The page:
Created by Steve Purcell, Sam, a six-foot-tall talking dog with a callous disregard for injustice and people who call him McGruff, and Max, a buck naked hyperkinetic lagomorph ("LOOK IT UP!"), make up the Freelance Police, the DeSoto driving, crime fighting wackiness squad.

The media progression goes like this, kids: Comic book --> Computer game --> TV Cartoon. All three are highly recommended.
Holy jumping mother o'God in a side-car with chocolate jimmies and a lobster bib! It's a node about our lovable crime fighting pals, Sam and Max!

This place reeks of adventure and excitement, Sam!

Sam and Max comic books, the brainchild of an evil-robot-sideshow-freak-gone-bad named Steve Purcell, are actually satanic hymnals disguised as comics. That said, if at any time you feel the need to worship the appalling visage of Lucifer, blame the faceless corporations that send subliminal messages to you in your sleep.

That's okay, Max. I've come to realize that one of the perks of a free society is the inalienable right to debase ourselves in a wide variety of ways...

However, once you get past your impulse to spread the blood of the innocents and build a special place in your heart made of shattered childhood dreams for the Lord of Darkness, Sam and Max is actually fairly entertaining; it's absurdist humor with a message. One could say that it is even a satire of American culture: overcommercialization, lack of compassion, desensitization, and bizarre beauty; but saying so would force me to bludgeon you to death with Max's large, rubbery head.

Kids, try imagining how far the universe extends! Keep thinking about it until you go insane.

Here is a summary of all the chronicles of Sam and Max's adventures:

  • "Monkeys Violating the Heaven Temple" (based on the novella: Sam and Max meet some bad guys) - in which our heroes travel to the Philippines to stop the evil cultist Franz Nunkie and his hordes of unwashed followers only to run into plane hijackers on the way back (the highjackers are disposed of in a suitably ridiculous manner)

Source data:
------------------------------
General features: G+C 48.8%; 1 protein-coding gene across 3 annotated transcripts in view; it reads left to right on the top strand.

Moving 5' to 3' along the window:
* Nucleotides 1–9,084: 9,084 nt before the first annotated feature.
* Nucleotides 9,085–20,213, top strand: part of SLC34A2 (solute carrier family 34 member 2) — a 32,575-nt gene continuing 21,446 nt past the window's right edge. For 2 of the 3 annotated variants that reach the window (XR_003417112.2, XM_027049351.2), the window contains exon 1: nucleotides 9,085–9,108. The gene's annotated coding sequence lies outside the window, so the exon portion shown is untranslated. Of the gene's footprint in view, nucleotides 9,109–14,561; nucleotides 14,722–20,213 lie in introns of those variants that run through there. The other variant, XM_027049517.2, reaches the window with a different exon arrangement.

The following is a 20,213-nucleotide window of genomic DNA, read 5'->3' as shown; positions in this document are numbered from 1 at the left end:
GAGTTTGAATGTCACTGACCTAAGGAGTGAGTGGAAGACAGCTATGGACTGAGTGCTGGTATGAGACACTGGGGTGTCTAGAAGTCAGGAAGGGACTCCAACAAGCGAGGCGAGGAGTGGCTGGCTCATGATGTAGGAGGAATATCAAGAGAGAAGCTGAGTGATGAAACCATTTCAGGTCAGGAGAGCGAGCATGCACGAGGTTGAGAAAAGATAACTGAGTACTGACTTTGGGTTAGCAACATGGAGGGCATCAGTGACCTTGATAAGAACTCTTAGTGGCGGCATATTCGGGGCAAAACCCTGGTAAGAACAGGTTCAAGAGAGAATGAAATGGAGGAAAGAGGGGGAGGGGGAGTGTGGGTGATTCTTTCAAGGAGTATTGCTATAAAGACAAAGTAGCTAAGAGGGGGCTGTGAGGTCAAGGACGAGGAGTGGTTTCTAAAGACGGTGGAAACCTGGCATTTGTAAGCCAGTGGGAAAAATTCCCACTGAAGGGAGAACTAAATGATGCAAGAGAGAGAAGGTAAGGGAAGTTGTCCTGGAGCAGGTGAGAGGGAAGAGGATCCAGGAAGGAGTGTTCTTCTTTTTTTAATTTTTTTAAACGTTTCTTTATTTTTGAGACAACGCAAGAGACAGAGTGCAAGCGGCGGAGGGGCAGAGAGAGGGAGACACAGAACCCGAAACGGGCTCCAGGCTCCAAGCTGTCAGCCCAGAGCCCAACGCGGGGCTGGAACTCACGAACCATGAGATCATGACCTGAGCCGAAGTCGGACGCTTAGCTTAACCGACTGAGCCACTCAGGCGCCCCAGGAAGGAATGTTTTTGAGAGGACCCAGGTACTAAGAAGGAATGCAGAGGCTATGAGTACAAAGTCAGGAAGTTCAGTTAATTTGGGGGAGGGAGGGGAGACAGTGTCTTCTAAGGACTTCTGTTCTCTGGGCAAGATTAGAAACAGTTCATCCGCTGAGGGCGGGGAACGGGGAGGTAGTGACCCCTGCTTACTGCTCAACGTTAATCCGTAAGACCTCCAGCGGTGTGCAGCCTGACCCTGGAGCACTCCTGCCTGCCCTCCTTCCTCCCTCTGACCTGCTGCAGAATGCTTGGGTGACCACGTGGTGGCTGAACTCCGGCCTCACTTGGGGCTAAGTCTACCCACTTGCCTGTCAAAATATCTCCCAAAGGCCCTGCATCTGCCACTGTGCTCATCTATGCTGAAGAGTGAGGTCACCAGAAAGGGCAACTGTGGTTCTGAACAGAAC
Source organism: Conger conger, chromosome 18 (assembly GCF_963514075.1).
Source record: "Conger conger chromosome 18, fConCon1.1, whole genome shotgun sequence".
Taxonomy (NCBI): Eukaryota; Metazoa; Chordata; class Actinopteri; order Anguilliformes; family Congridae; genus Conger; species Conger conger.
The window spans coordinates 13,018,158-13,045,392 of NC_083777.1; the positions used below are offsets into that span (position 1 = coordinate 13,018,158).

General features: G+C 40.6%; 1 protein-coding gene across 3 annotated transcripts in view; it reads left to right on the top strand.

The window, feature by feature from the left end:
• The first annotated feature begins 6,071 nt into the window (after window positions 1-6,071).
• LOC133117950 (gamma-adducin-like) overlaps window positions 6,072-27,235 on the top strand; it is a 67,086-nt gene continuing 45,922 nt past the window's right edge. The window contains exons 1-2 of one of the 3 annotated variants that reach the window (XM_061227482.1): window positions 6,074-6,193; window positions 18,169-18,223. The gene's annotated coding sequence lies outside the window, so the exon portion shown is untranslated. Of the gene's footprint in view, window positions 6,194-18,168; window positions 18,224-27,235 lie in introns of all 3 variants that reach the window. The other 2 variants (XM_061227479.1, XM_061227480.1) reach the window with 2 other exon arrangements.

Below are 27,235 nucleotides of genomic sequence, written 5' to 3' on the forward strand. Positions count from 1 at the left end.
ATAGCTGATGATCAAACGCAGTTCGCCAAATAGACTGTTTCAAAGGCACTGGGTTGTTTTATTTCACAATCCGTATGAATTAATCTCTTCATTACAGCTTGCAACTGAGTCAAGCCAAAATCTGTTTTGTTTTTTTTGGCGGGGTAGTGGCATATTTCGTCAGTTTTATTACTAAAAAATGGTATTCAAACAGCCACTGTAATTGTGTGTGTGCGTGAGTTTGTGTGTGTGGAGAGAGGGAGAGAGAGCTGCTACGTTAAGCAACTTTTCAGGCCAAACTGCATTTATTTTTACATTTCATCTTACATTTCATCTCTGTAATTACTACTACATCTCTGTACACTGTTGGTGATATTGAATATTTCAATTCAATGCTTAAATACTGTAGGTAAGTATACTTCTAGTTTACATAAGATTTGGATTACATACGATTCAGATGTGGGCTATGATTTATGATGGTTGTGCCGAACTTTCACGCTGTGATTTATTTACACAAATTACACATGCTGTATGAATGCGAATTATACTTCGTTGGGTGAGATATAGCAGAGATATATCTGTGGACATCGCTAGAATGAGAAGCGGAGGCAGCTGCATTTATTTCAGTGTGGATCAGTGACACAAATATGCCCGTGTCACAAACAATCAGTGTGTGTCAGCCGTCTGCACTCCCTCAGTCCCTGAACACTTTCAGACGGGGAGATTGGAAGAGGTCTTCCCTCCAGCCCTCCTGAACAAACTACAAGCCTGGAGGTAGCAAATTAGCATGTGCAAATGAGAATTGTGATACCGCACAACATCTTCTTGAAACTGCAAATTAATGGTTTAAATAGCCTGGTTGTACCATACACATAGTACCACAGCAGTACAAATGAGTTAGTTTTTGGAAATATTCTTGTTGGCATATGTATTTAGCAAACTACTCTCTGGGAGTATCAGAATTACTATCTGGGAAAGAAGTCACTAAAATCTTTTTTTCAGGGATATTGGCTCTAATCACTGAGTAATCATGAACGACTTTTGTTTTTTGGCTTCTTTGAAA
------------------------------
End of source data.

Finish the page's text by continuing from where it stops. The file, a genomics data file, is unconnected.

• "New York New York It's a hell of a town
    The Bronx is up
    And the Bowery's down
    The mimes are food
    For the Bums underground
    New Yawk New Yaawwwk"

    Max: That's a cute song, Sam. I don't recognize it.
    Sam: It's from one of my favorite musicals, Max. It's about a quaint French circus that comes to town and is immediately cannibalized by the local mole men.

  • "Night of the Gilded Heron Shark" (based on the short story: Sam and Max Meet Some More Bad Guys) - in which our heroes are waylayed by the hideous Mack Salmon, but are saved at the last minute by the Rubber Pants Commandoes - a pack of babies and a chimp all armed to the teeth

    Even seen a chimp's rear end? Gruesome.

  • "Night of the Cringing Wilderbeast" (based on the Broadway musical: Sam and Max go to the Carnival) - in which our heroes beat up some carnies for no good reason!

    Max: It was horrible!

  • "Fair Wind to Java" (based on the ancient hieratic manuscript: Sam and Max kick some alien butt) - in which our heroes pervert time and space by pantsing superior alien beings from the past!

    Sam: Hey everybody, look at the pantsed alien! Yok, Yok.

  • "The Damned Don't Dance" (based on a beloved holidy cooking recipe) - in which our heroes host a christmas party for their gruesome relatives!

    A stocking full of ammo! He's a santa for the nineties!

  • "On The Road"

  • Chapter 1:"Prisoners of the Casbah" (based on the famed beat generation novel "Sam and Max drive around in a car" by Bucky Keruouac) - in which our heroes leave town to hit the vast asphalt ribbon of adventure!

    Max: I'm kind of exhausted. Let's stop at a cheesy motel and make fun of the filthy movies on cable.

  • Chapter 2: "I Love a Band Leader" - in which our heroes defend a helpless family from poorly groomed hooligans, run over a seven foot spectre of evil, and defeat a gang of rapacious pirates with the help of their slimy cephalopod friends

    Max: Look at all the cheerful hydrocephalic citizens!